1. The Nature of Work 3.
For a number of years, the balance has been changing between traditional forms of industrial and manual work and jobs that are based on information technology and providing services of various kinds. As a result, the growing demand in businesses world-wide is for forms of education and training that develop Ôhuman resourcesÕ and in particular the powers of communication, innovation and creativity. This is because of the incessant need for businesses to develop new products and services and to adapt management styles and systems of operation to keep pace with rapidly changing market conditions. Creative abilities are needed in all forms of business and in all types of work including traditional manufacturing and trades. They are also at the centre of some of the most dynamic and rapidly expanding areas of the world economies.
The arts, business and society all interact, all derive support and enlightenment and life from each other. Creativity in its widest sense is at the heart of much of what we in this country are good at. It is the foundation of a new generation of high-tech, high-skills industries. Ideas are the building blocks of innovation and innovation builds industries. Chris Smith MP, Secretary of State for Culture, Media and Sport
New Work for Old 4.
Whereas the dominant global companies used to be concerned with industry and manufacturing, the key corporations today are increasingly in the fields of communications, information, entertainment, science and technology. In the United States, the Ôintellectual propertyÕ sectors, those whose value depends on their ability to generate new ideas rather than to manufacture commodities, are now the most powerful element in the US economy. The Intellectual Property Association in Washington has estimated these sectors to be worth $360 billion a year, making them more valuable than automobiles, agriculture or aerospace. They are growing at twice the rate of the economy as a whole and generating jobs at three times the underlying rate. The intellectual property sector is more significant when patents from science and technology are included: in pharmaceuticals, electronics, biotechnology, and information systems among others. These are all based on fundamental advances in the sciences and in engineering and are creative fields of huge significance.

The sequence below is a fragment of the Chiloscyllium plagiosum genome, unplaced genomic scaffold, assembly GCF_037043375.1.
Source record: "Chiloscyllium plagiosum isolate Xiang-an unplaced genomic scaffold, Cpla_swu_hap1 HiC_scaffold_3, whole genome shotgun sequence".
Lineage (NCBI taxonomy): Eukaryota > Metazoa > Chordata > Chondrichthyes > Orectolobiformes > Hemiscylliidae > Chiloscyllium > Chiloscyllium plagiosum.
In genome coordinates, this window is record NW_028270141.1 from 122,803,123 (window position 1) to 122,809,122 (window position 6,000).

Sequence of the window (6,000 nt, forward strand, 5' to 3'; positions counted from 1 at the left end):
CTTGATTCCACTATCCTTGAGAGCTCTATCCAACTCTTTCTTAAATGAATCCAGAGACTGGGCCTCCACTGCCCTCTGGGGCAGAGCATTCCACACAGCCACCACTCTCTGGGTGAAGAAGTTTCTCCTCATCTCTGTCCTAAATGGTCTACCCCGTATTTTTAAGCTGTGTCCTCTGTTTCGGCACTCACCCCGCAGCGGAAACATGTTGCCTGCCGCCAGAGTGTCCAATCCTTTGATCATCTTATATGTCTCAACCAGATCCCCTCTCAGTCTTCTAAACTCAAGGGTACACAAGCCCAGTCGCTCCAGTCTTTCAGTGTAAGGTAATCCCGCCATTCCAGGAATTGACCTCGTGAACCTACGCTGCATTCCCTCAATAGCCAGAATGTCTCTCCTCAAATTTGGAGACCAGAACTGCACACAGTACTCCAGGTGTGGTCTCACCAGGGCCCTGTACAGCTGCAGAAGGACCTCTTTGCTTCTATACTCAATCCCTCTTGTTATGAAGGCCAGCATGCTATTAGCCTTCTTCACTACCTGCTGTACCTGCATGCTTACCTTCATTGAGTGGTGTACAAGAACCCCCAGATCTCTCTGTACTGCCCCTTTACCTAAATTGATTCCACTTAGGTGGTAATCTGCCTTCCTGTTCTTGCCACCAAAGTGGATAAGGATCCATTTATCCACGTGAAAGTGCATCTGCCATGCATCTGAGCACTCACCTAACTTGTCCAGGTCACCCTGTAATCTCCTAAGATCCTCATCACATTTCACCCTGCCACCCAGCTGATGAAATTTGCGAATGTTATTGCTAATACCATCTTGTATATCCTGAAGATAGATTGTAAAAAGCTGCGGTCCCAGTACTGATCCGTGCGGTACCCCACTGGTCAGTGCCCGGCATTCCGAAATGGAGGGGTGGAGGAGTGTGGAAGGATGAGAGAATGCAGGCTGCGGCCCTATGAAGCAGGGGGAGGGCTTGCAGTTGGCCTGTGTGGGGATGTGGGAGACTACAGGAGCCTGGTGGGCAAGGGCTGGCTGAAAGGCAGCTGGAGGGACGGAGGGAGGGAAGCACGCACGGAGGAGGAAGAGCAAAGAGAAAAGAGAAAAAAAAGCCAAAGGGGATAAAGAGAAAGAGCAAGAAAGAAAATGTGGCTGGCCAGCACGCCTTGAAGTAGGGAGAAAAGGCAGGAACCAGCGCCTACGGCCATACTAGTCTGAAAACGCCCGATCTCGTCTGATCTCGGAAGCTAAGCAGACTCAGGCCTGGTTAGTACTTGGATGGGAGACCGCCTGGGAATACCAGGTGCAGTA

The business world is in a turbulent process of change from the old world of steady-state mass production to one of constant innovation and the pursuit of creativity in all forms and on a global scale. John Wybrew, Executive Director, Corporate Affairs, British Gas plc
A subset of the intellectual property sector are what have been called the Ôcreative industriesÕ. These include: advertising, architecture, arts and antiques, crafts, design, designer fashion, film, leisure software, music, performing arts, publishing, software and computer services, television and radio. The Department of Culture, Media and Sport has
The Challenge for Education
Published on Mar 30, 2012
Published on Mar 30, 2012
All Our Futures: Creativity, Culture and Education Report to the Secretary of State for Education and Employment the Secretary of State for...